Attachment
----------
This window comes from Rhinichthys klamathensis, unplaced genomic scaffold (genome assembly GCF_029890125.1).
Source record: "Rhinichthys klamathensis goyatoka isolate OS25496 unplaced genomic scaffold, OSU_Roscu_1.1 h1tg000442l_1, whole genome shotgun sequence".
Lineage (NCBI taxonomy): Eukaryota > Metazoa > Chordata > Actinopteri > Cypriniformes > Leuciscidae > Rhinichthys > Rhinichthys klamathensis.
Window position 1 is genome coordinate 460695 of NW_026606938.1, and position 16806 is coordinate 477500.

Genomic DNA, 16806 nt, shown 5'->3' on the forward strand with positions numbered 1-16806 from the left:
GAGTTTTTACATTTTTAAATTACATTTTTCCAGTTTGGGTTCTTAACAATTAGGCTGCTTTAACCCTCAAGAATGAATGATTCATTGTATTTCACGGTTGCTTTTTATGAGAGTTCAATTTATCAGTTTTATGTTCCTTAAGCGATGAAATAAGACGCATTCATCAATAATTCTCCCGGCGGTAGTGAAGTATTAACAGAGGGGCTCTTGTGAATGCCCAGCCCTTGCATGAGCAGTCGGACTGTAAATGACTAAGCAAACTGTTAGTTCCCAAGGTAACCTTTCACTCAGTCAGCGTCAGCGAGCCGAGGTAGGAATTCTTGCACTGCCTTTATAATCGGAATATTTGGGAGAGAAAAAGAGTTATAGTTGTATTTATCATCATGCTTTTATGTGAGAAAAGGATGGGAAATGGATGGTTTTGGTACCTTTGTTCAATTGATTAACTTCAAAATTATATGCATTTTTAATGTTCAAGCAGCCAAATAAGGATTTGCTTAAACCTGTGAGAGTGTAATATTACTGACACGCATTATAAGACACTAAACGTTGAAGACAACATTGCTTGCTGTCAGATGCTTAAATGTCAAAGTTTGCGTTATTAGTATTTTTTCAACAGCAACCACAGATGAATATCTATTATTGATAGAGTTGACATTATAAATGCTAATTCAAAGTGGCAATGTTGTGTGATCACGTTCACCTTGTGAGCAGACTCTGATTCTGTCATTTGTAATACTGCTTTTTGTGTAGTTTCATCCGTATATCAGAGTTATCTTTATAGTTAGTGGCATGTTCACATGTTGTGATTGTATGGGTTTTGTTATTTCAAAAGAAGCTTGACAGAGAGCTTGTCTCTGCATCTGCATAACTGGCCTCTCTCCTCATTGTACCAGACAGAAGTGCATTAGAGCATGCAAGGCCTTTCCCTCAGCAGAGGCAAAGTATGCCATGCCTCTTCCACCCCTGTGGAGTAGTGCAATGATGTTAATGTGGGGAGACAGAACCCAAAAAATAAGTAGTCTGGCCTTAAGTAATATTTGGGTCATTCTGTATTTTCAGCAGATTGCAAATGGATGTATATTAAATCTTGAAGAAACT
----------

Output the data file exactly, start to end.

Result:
This window comes from Rhinichthys klamathensis, unplaced genomic scaffold (genome assembly GCF_029890125.1).
Source record: "Rhinichthys klamathensis goyatoka isolate OS25496 unplaced genomic scaffold, OSU_Roscu_1.1 h1tg000442l_1, whole genome shotgun sequence".
Lineage (NCBI taxonomy): Eukaryota > Metazoa > Chordata > Actinopteri > Cypriniformes > Leuciscidae > Rhinichthys > Rhinichthys klamathensis.
Window position 1 is genome coordinate 460695 of NW_026606938.1, and position 16806 is coordinate 477500.

Genomic DNA, 16806 nt, shown 5'->3' on the forward strand with positions numbered 1-16806 from the left:
GAGTTTTTACATTTTTAAATTACATTTTTCCAGTTTGGGTTCTTAACAATTAGGCTGCTTTAACCCTCAAGAATGAATGATTCATTGTATTTCACGGTTGCTTTTTATGAGAGTTCAATTTATCAGTTTTATGTTCCTTAAGCGATGAAATAAGACGCATTCATCAATAATTCTCCCGGCGGTAGTGAAGTATTAACAGAGGGGCTCTTGTGAATGCCCAGCCCTTGCATGAGCAGTCGGACTGTAAATGACTAAGCAAACTGTTAGTTCCCAAGGTAACCTTTCACTCAGTCAGCGTCAGCGAGCCGAGGTAGGAATTCTTGCACTGCCTTTATAATCGGAATATTTGGGAGAGAAAAAGAGTTATAGTTGTATTTATCATCATGCTTTTATGTGAGAAAAGGATGGGAAATGGATGGTTTTGGTACCTTTGTTCAATTGATTAACTTCAAAATTATATGCATTTTTAATGTTCAAGCAGCCAAATAAGGATTTGCTTAAACCTGTGAGAGTGTAATATTACTGACACGCATTATAAGACACTAAACGTTGAAGACAACATTGCTTGCTGTCAGATGCTTAAATGTCAAAGTTTGCGTTATTAGTATTTTTTCAACAGCAACCACAGATGAATATCTATTATTGATAGAGTTGACATTATAAATGCTAATTCAAAGTGGCAATGTTGTGTGATCACGTTCACCTTGTGAGCAGACTCTGATTCTGTCATTTGTAATACTGCTTTTTGTGTAGTTTCATCCGTATATCAGAGTTATCTTTATAGTTAGTGGCATGTTCACATGTTGTGATTGTATGGGTTTTGTTATTTCAAAAGAAGCTTGACAGAGAGCTTGTCTCTGCATCTGCATAACTGGCCTCTCTCCTCATTGTACCAGACAGAAGTGCATTAGAGCATGCAAGGCCTTTCCCTCAGCAGAGGCAAAGTATGCCATGCCTCTTCCACCCCTGTGGAGTAGTGCAATGATGTTAATGTGGGGAGACAGAACCCAAAAAATAAGTAGTCTGGCCTTAAGTAATATTTGGGTCATTCTGTATTTTCAGCAGATTGCAAATGGATGTATATTAAATCTTGAAGAAACT